From Ukraine to Gaza, geopolitical risks are weighing heavily on investors’ minds. But there are plenty more out there that may not be getting headlines.
US mid-term elections
Risk: Republican victory in the Senate and House results in lame duck presidency, derailing the US recovery.
Obamacare and a general ennui with the presidency means the Democrats could be in for a pasting later this year when voters go the polls. If the President loses control of Congress he’ll be unable to push forward reforms, but more importantly the feeling of being rudderless could knock investor confidence and dent the recovery. A reversal in the economy could mean the Fed is unable to raise rates next year as planned.
Scottish independence referendum
Risk: Voters say "Yes" to Scottish independence referendum, sending UK recovery into reverse gear.
Victory for the 'Yes' vote could see a messy dispute between Edinburgh and London as they define the terms of independence. It would send shockwaves through UK markets as they wrestle over the pound and Scotland works out its currency options. Businesses could head south, while investment north of border could come to a halt until there is agreement. More importantly, perhaps, the UK’s very existence would be called into question; Britain’s stake at the top table of the UN and G7 no longer assured - the fallout for the UK economy could be enormous and send the pound into reverse gear.
Anti-corruption drive in China
Risk: Political backlash from anti-corruption drive in China dents business confidence in Asia’s economic powerhouse, harming the global recovery.
Beijing is ramping up its anti-corruption efforts and increasingly those in the commercial sector are fearing they could be caught in the net. After years of grab-what-you-can growth there are many whose records are not completely clean. The problem is that by going after individuals China risks dismantling chunks of its economy. Even rumours about a chief executive can hit investment and derail contract negotiations, with all the knock-on effects this can have on the economy. Just the spectre of investigations is having a chilling impact on companies’ plans.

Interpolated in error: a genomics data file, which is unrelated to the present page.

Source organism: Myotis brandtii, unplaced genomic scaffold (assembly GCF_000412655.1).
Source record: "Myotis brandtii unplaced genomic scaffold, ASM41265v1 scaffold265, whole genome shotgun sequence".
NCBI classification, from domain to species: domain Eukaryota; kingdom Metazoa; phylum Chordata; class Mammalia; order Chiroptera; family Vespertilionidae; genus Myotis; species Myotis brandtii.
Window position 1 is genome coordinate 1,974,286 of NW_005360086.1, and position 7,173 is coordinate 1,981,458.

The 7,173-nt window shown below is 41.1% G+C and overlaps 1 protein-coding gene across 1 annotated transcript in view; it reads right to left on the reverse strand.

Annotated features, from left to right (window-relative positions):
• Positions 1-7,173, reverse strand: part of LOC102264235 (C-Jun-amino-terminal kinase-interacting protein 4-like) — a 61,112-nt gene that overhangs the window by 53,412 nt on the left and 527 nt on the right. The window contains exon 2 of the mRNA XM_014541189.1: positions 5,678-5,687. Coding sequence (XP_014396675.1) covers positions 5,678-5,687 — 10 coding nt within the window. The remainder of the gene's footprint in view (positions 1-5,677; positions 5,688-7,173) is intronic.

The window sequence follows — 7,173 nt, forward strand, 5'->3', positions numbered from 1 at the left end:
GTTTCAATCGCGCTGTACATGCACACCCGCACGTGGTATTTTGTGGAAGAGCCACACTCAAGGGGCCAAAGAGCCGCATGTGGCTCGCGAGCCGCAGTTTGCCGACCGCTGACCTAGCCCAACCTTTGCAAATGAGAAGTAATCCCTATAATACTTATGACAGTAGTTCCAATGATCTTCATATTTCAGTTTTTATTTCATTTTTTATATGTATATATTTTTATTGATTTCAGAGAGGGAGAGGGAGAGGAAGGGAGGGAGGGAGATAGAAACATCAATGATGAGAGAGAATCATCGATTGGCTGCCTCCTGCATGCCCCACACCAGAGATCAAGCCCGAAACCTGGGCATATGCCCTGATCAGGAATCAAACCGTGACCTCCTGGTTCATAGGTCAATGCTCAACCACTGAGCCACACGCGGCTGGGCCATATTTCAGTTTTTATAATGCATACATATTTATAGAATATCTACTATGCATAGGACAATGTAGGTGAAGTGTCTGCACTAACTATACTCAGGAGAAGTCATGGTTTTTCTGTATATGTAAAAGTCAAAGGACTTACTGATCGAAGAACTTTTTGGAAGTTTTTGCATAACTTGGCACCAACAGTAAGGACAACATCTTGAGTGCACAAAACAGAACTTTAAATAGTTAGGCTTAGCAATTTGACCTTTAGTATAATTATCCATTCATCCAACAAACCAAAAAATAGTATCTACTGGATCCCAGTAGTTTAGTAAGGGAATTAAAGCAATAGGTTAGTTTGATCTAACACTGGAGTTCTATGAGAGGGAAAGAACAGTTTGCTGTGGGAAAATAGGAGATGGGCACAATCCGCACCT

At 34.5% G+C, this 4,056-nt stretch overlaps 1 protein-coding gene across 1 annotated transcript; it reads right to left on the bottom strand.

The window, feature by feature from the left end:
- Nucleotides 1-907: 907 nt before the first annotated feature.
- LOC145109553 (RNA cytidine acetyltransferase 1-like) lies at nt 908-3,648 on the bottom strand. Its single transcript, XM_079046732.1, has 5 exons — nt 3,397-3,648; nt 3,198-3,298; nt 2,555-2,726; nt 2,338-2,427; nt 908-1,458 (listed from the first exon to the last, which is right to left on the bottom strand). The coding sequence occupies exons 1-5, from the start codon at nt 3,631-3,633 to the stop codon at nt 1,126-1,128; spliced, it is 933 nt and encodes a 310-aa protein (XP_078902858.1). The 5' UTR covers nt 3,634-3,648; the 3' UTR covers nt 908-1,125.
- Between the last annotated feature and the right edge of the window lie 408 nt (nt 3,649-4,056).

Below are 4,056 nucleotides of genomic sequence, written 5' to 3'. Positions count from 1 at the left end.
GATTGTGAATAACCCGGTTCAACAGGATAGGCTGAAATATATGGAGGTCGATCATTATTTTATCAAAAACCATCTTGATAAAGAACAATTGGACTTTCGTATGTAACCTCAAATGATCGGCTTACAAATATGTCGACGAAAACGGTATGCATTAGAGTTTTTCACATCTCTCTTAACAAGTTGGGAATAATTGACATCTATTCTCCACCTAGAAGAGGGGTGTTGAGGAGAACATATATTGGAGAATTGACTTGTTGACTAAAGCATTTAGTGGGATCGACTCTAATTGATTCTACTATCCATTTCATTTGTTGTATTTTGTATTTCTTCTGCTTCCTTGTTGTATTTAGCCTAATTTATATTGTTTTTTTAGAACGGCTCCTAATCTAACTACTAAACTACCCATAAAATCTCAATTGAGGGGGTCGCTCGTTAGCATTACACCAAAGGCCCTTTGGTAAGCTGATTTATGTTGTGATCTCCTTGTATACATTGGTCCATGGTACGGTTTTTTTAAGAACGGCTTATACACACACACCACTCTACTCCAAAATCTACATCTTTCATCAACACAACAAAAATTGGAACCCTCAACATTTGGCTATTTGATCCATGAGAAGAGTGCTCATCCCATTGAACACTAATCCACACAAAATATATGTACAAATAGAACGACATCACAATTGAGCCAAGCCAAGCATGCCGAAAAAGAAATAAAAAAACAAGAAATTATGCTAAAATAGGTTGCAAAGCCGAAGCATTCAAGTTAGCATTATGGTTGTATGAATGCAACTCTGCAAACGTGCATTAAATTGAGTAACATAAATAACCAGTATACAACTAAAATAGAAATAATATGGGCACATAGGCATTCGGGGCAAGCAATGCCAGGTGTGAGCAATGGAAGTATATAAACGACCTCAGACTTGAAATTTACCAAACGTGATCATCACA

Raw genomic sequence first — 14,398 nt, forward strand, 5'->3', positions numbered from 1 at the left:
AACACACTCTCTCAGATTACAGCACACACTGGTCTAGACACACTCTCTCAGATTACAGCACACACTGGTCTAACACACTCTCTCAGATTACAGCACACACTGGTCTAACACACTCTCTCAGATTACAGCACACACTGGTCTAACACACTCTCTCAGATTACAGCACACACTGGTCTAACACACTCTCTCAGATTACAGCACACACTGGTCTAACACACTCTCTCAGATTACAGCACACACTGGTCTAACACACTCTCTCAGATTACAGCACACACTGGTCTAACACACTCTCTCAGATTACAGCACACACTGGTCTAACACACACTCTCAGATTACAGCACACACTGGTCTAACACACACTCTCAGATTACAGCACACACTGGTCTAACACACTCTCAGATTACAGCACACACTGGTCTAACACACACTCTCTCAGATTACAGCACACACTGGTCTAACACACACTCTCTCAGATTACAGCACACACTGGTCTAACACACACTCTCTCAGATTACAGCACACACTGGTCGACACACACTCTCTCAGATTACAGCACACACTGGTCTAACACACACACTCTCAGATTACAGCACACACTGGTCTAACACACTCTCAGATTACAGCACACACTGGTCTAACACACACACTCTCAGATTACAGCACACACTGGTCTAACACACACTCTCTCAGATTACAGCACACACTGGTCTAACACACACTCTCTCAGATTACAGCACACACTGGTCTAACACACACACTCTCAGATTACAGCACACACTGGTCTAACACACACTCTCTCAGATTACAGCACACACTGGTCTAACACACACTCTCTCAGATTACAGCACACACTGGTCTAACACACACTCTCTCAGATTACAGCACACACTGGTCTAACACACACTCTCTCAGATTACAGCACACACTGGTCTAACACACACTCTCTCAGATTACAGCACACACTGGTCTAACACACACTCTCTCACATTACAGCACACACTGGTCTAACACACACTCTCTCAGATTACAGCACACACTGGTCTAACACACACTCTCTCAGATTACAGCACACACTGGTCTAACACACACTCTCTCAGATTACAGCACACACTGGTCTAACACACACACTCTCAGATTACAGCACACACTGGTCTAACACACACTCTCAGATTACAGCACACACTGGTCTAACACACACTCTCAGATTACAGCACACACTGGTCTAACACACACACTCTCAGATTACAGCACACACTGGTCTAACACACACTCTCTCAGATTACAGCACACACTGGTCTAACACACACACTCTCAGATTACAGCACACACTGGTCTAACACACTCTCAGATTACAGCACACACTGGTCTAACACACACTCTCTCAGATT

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Deutsche Bank warns Geopolitical Risks Remain High
As Cembalest notes, the list is long... and growing
The downing of a Malaysian jetliner in eastern Ukraine and escalating sanctions against Russia, the Israeli invasion of Gaza, renewed fighting in Libya, civil wars in Syria, Afghanistan, Iraq and Somalia, Islamist insurgencies in Nigeria and Mali, ongoing post-election chaos in Kenya, violent conflicts in Pakistan, Sudan and Yemen, assorted mayhem in central Africa, and the situation in North Korea, described in a 2014 United Nations Human Rights report as having no parallel in the contemporary world. Only in Colombia does it look like a multi-decade conflict is finally staggering to its end.
For investors, strange as it might seem, such conflicts are not affecting the world’s largest equity markets very much (for now). Perhaps this reflects the small footprint of war zone countries within the global capital markets and global economy, other than through oil production.